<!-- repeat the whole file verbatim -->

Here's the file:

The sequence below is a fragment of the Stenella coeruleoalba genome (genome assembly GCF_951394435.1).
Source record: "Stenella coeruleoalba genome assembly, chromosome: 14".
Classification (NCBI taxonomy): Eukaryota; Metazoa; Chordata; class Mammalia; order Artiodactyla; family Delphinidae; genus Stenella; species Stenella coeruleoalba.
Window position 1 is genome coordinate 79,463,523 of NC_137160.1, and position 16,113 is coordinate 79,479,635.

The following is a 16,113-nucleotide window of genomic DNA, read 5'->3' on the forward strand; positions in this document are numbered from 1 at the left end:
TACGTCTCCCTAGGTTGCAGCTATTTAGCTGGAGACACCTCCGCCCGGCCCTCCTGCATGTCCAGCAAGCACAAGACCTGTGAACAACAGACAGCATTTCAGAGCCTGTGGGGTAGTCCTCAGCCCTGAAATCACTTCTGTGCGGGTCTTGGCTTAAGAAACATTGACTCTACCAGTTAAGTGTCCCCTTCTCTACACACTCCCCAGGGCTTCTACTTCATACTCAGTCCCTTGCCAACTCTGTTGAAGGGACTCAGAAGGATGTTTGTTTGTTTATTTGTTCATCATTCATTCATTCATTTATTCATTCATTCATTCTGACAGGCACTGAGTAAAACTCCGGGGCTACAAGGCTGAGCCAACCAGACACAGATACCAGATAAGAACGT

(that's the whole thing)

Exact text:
The sequence below is a fragment of the Stenella coeruleoalba genome (genome assembly GCF_951394435.1).
Source record: "Stenella coeruleoalba genome assembly, chromosome: 14".
Classification (NCBI taxonomy): Eukaryota; Metazoa; Chordata; class Mammalia; order Artiodactyla; family Delphinidae; genus Stenella; species Stenella coeruleoalba.
Window position 1 is genome coordinate 79,463,523 of NC_137160.1, and position 16,113 is coordinate 79,479,635.

The following is a 16,113-nucleotide window of genomic DNA, read 5'->3' on the forward strand; positions in this document are numbered from 1 at the left end:
TACGTCTCCCTAGGTTGCAGCTATTTAGCTGGAGACACCTCCGCCCGGCCCTCCTGCATGTCCAGCAAGCACAAGACCTGTGAACAACAGACAGCATTTCAGAGCCTGTGGGGTAGTCCTCAGCCCTGAAATCACTTCTGTGCGGGTCTTGGCTTAAGAAACATTGACTCTACCAGTTAAGTGTCCCCTTCTCTACACACTCCCCAGGGCTTCTACTTCATACTCAGTCCCTTGCCAACTCTGTTGAAGGGACTCAGAAGGATGTTTGTTTGTTTATTTGTTCATCATTCATTCATTCATTTATTCATTCATTCATTCTGACAGGCACTGAGTAAAACTCCGGGGCTACAAGGCTGAGCCAACCAGACACAGATACCAGATAAGAACGT